Note: The Saint of Santa Fe is an english novel. The reading will be conducted in english. The questions and conversation that follow the reading will be conducted in both english and spanish.
Nota: El Santo de Santa Fe es una novela escrita en Inglés. La lectura se llevará a cabo en Inglés. Las preguntas y la conversación que siguen a la lectura se llevarán a cabo tanto en Inglés como en español.
In conversation with Silvio Sirias…
What was the genesis of inspiration for your latest novel, The Saint of Santa Fe?
I moved to Panama in 2002, after living in Nicaragua for three years. When I arrived, I knew virtually nothing about Panamanian history and culture, so I started to read voraciously and ask countless questions.
It was in a newspaper article that I learned about Father Hector Gallego. Oddly enough, the tragedy resonated strongly with me because at the time of his disappearance, in 1971, I was in my senior year of high school in the Colegio Salesiano, here in Granada. Back then, liberation theology was spreading like wildfire through the region. As an idealistic adolescent, I fell in love with its notions. When I read Father Gallego’s story, I began to see him as the embodiment the noblest traits of this religious stance. In Panama, there’s a movement to have him declared a saint for what he did in life and for his sacrifice. The more I learned about the events of that time, including the intimate involvement of General Omar Torrijos in the tragedy, the more compelled I felt to tell the story.
Relative to your other novels, has your creative process changed?
Writing a novel is like embarking on a pilgrimage, and no two pilgrimages are alike. I have habits that I adhere to as a writer, but then every story demands something different of me. My first two novels, Bernardo and the Virgin and Meet Me under the Ceiba, are set in Nicaragua, and I was very comfortable telling these as, in a very real way, I grew up among such tales. But writing a story set in Panama placed me out of my comfort zone. That’s why this novel has been the most challenging one I’ve ever written. I’m happy with how it turned out, and it will be very interesting to see the reaction The Saint of Santa Fe gets in Panama. The first local review, in The Panama News, has stated that “Yes, it a book about this diminutive and extraordinary young priest, but it’s probably more important as a book about who Panamanians are and what we can be.” Reactions such as this one make the long, painful journey of writing a novel worthwhile.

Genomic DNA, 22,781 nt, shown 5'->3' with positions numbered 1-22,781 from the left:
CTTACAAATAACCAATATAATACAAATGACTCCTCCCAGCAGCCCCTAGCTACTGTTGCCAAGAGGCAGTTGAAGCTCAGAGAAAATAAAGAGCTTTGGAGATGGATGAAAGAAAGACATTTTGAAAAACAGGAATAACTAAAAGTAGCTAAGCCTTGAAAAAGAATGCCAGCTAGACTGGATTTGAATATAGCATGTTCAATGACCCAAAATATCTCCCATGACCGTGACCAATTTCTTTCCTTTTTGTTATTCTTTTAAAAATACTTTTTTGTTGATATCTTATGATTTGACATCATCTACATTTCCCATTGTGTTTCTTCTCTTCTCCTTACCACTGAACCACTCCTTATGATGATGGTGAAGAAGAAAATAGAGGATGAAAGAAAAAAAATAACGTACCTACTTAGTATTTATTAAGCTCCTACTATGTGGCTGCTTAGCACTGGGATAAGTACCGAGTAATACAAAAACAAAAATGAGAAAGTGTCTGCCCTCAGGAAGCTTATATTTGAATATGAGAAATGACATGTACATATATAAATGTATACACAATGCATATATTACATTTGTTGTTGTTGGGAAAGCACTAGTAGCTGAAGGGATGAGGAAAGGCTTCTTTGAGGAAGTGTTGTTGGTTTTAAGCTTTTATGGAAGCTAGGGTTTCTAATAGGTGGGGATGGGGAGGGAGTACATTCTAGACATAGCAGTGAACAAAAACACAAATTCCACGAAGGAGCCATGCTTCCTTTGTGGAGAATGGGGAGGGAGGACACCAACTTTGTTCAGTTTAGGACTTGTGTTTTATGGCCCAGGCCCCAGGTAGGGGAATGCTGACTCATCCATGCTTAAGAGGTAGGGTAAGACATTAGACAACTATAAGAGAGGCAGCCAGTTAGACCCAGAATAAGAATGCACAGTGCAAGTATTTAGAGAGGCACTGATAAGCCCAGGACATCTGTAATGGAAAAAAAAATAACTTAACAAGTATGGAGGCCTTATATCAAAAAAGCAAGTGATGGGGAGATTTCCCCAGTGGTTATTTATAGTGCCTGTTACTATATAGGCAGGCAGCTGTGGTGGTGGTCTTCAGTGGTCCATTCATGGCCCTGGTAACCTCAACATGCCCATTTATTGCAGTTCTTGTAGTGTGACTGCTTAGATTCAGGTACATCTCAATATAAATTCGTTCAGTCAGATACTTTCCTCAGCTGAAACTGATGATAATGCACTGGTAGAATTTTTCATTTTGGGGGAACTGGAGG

Are you working on anything at the moment?
I’m close to completing a young adult novel titled The Season of Stories. I’ve redefined myself since the move to Panama, having now become a high-school teacher. In the process, I’ve learned to love teaching ninth-graders—freshmen are such a fun crowd. My contact with them inspired me to try to write something that would appeal to them. There were two novels I wanted to write, one that would be loosely autobiographical, drawn from memories of my last year living in Los Angeles before my parents decided to return to Nicaragua, their homeland, and the other based on the life of the Spanish explorer Vasco Núñez de Balboa. In a wild and daring moment, I decided to merge both stories. Marrying such disparate tales was the equivalent of a throwing a Hail Mary pass in football, but I believe I pulled it off. The celebration for The Season of Stories is still down the road, however. For now, I’m celebrating the release of The Saint of Santa Fe.
Silvio Sirias – Author’s Web Site